New Oakland Raiders head coach Jon Gruden has built a culture of competition heading into the 2018 season. A position that exemplifies that is running back. The Raiders didn’t address it in the draft, opting for a different approach.
Marshawn Lynch was supposed to be the finisher to Oakland’s running game. As it turned out, Lynch was pretty much the only personnel piece that gave the rushing attack any semblance of function throughout 2017. Many experts expected coach Jon Gruden to go hard in addressing the running back position this offseason, though he has largely stood back and created a true training camp battle between three players for two roster spots.
So, what has Gruden done to help the rushing attack?
Instead of a major overhaul at the position (as many predicted), Gruden has astutely addressed the other components of the running game. The decision to keep Lynch as the featured back was made early in the offseason, and Gruden went about tailoring the run game to his strengths. Gruden hired Tom Cable as offensive line coach, with the intent of implementing many of the run concepts Cable installed in Seattle with much success for Lynch. Gruden then acquired a bunch of players who are schematic fits within the attack. This includes signing lead-blocking fullback Keith Smith, blocking tight end Derek Carrier and re-signing Lee Smith. The Raiders then went about addressing their offensive line, signing Breno Giacomini in free agency, and using early draft picks on Kolton Miller and Brandon Parker. None of these signings are going to make headlines, but they are all going to play their various key roles in the rushing attack.
Early in the 2017 season, the Raiders completely misused and wasted Lynch’s talent. At times, the Raiders would keep Lynch on the sidelines for entire drives at a time, instead choosing to rely on backups DeAndre Washington and Jalen Richard. The theory was somewhat sound in that they were trying to keep Lynch fresh for the fourth quarter, but it meant that he couldn’t get into a rhythm and wear down the defense early and the backups were unable to carry the load, leading to stagnation. Hence, Gruden identified that the backup running back position was an area where the Raiders needed to create competition. Hence, the Raiders were quick in free agency to sign former Tampa Bay Buccaneer Doug Martin.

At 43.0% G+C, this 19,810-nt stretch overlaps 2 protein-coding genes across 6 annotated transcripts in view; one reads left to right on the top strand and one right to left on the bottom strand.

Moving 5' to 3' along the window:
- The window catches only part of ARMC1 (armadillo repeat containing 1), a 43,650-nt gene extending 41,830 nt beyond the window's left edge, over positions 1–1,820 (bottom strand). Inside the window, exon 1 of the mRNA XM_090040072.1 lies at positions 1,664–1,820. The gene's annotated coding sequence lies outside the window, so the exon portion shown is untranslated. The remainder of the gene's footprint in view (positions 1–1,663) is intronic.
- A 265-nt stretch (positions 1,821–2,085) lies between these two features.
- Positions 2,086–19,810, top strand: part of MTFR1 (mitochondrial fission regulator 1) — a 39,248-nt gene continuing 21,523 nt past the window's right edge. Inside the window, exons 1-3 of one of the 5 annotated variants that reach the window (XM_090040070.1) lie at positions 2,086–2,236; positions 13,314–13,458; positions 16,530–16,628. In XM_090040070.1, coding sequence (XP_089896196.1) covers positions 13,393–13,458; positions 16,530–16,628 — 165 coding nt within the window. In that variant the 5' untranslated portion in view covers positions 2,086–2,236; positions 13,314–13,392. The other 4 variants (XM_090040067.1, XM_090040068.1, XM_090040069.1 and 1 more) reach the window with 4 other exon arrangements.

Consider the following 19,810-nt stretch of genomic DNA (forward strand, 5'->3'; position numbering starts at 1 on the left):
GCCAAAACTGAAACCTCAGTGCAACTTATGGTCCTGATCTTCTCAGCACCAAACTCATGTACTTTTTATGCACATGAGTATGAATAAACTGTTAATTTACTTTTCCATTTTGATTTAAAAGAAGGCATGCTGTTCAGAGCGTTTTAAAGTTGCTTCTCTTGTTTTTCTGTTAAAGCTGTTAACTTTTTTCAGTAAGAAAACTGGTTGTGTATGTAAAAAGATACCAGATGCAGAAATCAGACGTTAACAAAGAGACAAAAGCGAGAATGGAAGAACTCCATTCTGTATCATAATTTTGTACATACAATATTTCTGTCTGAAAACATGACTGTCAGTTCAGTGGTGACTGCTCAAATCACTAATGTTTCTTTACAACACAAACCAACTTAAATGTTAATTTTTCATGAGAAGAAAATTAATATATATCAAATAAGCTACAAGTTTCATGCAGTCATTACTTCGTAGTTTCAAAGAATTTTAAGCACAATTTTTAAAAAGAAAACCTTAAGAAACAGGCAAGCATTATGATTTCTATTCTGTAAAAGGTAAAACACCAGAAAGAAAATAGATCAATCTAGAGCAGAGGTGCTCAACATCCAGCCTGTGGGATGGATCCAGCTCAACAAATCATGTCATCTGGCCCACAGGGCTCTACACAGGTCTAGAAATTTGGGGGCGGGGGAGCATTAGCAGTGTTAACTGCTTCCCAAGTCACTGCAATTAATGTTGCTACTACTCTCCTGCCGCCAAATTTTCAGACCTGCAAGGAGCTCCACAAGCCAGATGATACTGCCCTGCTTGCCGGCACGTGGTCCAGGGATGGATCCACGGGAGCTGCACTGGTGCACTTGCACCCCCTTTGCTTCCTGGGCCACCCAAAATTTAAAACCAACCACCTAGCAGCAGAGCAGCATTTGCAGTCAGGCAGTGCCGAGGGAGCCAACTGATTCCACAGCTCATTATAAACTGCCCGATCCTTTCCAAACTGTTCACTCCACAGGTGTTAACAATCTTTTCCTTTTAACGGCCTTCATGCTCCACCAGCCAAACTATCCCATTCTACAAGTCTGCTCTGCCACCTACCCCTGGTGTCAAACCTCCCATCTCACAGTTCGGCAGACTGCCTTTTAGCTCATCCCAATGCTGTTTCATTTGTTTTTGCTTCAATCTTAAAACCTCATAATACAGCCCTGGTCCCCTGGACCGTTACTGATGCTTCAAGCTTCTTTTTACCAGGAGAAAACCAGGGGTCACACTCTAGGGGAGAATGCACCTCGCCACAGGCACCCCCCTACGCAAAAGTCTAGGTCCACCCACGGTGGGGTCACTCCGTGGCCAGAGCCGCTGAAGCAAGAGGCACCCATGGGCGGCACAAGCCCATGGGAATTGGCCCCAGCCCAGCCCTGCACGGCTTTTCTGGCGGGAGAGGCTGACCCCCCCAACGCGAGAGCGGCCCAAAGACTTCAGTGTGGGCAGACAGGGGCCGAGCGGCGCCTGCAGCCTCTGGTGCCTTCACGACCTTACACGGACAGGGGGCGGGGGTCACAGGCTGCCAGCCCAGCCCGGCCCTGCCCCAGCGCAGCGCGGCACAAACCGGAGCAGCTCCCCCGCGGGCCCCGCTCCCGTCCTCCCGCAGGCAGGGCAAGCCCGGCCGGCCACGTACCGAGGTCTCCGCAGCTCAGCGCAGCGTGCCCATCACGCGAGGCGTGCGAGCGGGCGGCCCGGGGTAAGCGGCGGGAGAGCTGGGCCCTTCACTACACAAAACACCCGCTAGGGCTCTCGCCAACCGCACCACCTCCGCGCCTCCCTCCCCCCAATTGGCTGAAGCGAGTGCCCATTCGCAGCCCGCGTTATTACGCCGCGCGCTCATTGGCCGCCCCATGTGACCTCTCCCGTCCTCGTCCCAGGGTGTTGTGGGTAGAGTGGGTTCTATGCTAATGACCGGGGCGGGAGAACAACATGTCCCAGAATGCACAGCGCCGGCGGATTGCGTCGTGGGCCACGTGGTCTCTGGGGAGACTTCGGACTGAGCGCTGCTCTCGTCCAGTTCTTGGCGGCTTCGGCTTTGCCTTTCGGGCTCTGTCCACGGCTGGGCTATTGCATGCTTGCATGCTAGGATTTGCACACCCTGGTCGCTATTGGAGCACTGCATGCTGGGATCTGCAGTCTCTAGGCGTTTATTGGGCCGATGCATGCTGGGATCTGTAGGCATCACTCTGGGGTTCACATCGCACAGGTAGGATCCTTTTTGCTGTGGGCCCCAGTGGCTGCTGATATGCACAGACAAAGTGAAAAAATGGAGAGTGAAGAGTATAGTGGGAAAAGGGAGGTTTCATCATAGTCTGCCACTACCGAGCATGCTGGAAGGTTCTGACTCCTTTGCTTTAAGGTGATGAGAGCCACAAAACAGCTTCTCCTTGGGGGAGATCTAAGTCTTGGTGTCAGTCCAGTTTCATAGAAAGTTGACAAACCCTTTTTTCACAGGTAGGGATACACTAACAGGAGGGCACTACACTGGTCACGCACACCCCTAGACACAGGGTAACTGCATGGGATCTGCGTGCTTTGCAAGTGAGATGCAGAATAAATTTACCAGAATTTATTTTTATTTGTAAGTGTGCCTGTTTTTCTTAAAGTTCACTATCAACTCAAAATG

Martin was a low-risk signing who the Raiders anticipate being the primary backup to Lynch. As Gruden has said on multiple occasions, Martin signed for very little money ($1.475 million per Over The Cap), and if he doesn’t work out, they can cut him without accruing any dead money on the salary cap. Martin is not as tough a runner as Lynch (very few are), though he is adept at hitting the hole with ferocity and moving the pile with his low center of gravity. It is very possible that the Raiders put Lynch and Martin on the field at the same time this season in split-back formations. Despite being a low financial risk, if Martin doesn’t pan out, the Raiders are going to be in trouble behind Lynch, because they do not trust their other backups to carry the load. At least some in the media, including our own Scott Gulbransen, believe Martin could be positioned to have a big turnaround year.
Assuming that Martin makes the roster, the Raiders will have an interesting battle for the final running back spot between Richard and Washington. Both are hard runners, though Washington is slightly the more bulky of the two. Washington is more comfortable on angle blocking concepts, while Richard is better at zone blocking principles. This may give Richard the edge, given that the Raiders are going to be using a lot of inside and outside zone under Cable this season.
What is likely to determine the winner of this roster position battle is their ability as receivers out of the backfield. Washington was used extensively as a check-down leak-out option in 2017, although he had three drops compared to Richard’s one. Additionally, Richard’s average yards per catch was more than nine, compared to Washington’s 5.6. When also comparing their yards after the catch, it’s clear that Richard had more receiving yardage than Washington, not because he was catching the ball further down the field, but because he was able to get more yardage after the catch. Gruden has a history of using his running backs extensively in the passing game, so it’s not unfathomable to think that Richard could end up with 500 yards receiving, assuming he gets the nod over Washington.
The Raiders have stressed competition throughout the offseason, and they certainly have a competitive situation brewing at running back. If Oakland’s running game is going to get back on track, it is going to need to rely on a lot more than just the play of its backs. Hopefully, for their sake, their calculated gambles pay off. Otherwise, the Raiders will again put fixing the running game at the top of their offseason need list in 2019.